Not only can you benefit during the physical therapy
sessions, but you will also have “homework” to do throughout the week.
Consistency with your training program is the best way to maintain health and
independence as you age.
Finding the Right Therapy Services
A physical therapist can be a valuable resource to help
patients with physical needs. If you are looking for solutions to restore
physical function and optimize health, then it might be time to talk to a local
Where should you start when physical or mental support is
needed for yourself or a loved one? It can be overwhelming to evaluate your
options without recommendations from a trusted expert. At Windward Life Care, our
experienced team is here to offer guidance and support in locating the right local
resources that assist your individual needs. Contact us at any time if you are
looking for information about available services.
People want to
maintain independence for as long as possible. Eventually, physical decline in
the later years of life requires that families step in to offer the support and
resources essential to care for the daily needs of their parents. At this
point, you might be asking yourself: is it time to find help for my elderly
and Senior Safety
changes can start to develop in retirement, such as hearing and eyesight
decline, limited mobility, muscle mass loss, and slower cognitive processing.
Even though these small health changes seem insignificant, they can have a
domino effect on lifestyle and safety.
The conditions might
not be life-threatening, but the combined concerns can make it difficult to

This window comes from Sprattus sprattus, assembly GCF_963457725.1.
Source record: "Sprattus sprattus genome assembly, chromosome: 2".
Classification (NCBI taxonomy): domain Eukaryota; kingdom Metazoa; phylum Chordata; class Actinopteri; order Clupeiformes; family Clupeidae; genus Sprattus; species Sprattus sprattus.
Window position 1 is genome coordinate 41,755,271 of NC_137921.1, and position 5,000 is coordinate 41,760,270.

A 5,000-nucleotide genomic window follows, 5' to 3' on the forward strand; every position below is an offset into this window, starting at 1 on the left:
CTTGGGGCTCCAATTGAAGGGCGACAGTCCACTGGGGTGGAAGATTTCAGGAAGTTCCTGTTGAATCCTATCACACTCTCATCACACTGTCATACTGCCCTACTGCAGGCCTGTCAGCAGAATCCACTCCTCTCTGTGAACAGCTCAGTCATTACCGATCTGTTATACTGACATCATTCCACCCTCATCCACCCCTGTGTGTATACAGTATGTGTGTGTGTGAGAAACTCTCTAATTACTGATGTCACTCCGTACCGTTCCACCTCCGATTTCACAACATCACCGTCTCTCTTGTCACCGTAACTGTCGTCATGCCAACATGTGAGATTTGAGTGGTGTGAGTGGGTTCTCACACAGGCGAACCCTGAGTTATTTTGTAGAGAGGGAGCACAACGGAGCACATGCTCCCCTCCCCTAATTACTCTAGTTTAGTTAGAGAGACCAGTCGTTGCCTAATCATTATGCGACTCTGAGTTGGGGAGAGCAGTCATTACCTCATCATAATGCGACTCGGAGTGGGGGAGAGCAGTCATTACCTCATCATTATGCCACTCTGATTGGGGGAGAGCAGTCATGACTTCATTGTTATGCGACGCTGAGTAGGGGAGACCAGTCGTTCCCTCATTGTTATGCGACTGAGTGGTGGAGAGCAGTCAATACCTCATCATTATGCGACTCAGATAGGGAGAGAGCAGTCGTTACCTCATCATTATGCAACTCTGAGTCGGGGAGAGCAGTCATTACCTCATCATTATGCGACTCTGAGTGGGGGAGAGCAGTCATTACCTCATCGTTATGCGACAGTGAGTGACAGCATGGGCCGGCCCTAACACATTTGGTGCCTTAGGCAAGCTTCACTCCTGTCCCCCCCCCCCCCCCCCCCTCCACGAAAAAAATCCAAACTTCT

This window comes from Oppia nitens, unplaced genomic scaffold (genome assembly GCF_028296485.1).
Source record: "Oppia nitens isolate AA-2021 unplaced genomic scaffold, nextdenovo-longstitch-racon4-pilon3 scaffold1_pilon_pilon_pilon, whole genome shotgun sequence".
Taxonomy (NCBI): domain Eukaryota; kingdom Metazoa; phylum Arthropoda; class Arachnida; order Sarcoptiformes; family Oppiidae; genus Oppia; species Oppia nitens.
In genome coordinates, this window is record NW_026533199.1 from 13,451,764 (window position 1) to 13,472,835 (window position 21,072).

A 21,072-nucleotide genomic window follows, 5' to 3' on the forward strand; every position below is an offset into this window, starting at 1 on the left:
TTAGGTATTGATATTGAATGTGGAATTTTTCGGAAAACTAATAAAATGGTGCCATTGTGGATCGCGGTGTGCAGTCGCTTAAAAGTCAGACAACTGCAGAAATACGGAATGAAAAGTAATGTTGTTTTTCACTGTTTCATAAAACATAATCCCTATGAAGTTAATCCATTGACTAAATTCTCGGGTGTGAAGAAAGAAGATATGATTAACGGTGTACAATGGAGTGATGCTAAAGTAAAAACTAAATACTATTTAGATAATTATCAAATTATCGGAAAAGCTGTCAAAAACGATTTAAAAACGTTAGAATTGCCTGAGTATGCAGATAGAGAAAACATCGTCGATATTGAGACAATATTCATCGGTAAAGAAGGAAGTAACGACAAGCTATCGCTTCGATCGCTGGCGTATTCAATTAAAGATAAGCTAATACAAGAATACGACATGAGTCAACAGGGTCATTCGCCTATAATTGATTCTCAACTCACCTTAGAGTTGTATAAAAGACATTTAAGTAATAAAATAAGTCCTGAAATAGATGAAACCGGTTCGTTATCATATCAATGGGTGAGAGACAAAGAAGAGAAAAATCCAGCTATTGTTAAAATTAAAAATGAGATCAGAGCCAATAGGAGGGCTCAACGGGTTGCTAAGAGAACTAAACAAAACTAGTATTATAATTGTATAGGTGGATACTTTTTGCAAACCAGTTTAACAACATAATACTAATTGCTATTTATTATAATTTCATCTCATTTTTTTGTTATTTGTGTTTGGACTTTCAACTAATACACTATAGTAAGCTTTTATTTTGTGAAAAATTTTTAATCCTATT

drive, shop for groceries, cook a meal, or clean the house. Often, the older
adult doesn’t ask for help because they don’t realize their safety and health
are in jeopardy.
Paying Attention to
Family members need to pay attention to the signs, helping
to determine if an older adult needs support. Here are a few warning signs that
your family member needs help:
- Forgetfulness: Change in cognitive
abilities start to show up in simple memory lapses, such as finding the car in
a parking lot, remembering appointments, or forgetting to pay bills.
- Car Damage: When a vehicle is dinged,
dented, or missing side mirrors, it could be a sign that the person is having
- Messy Home: Poor vision, memory issues,
or physical challenges can result in poor cleanliness habits at home. If you
see a change in the cleanliness or tidiness of the living space, then it might
be time to hire a housekeeper.
- Unkempt Appearance: Cognitive or physical
ailments can have an impact on a person’s hygiene habits. The person might be
forgetting to take care of daily activities, or having a hard time getting
dressed in the morning. Also, watch for sudden signs of weight loss.
- Social Isolation: If the person tends to
stay home more often, then this change in activity could indicate physical or
mental challenges. Withdrawal from activities that were normally attended in
the past could happen if the person is forgetting or can’t keep up with the
- Falls: Falling is a major health risk and
a sign that help may be needed in the form of physical therapy, home
modification, and/or professional caregiver support.
Where to Find Help for My Elderly Parents
Where is the best place to look to find help for my elderly
parents? Our team at Windward Life Care is just a phone call away. We’ll help
you find the local resources to support the needs of your loved one.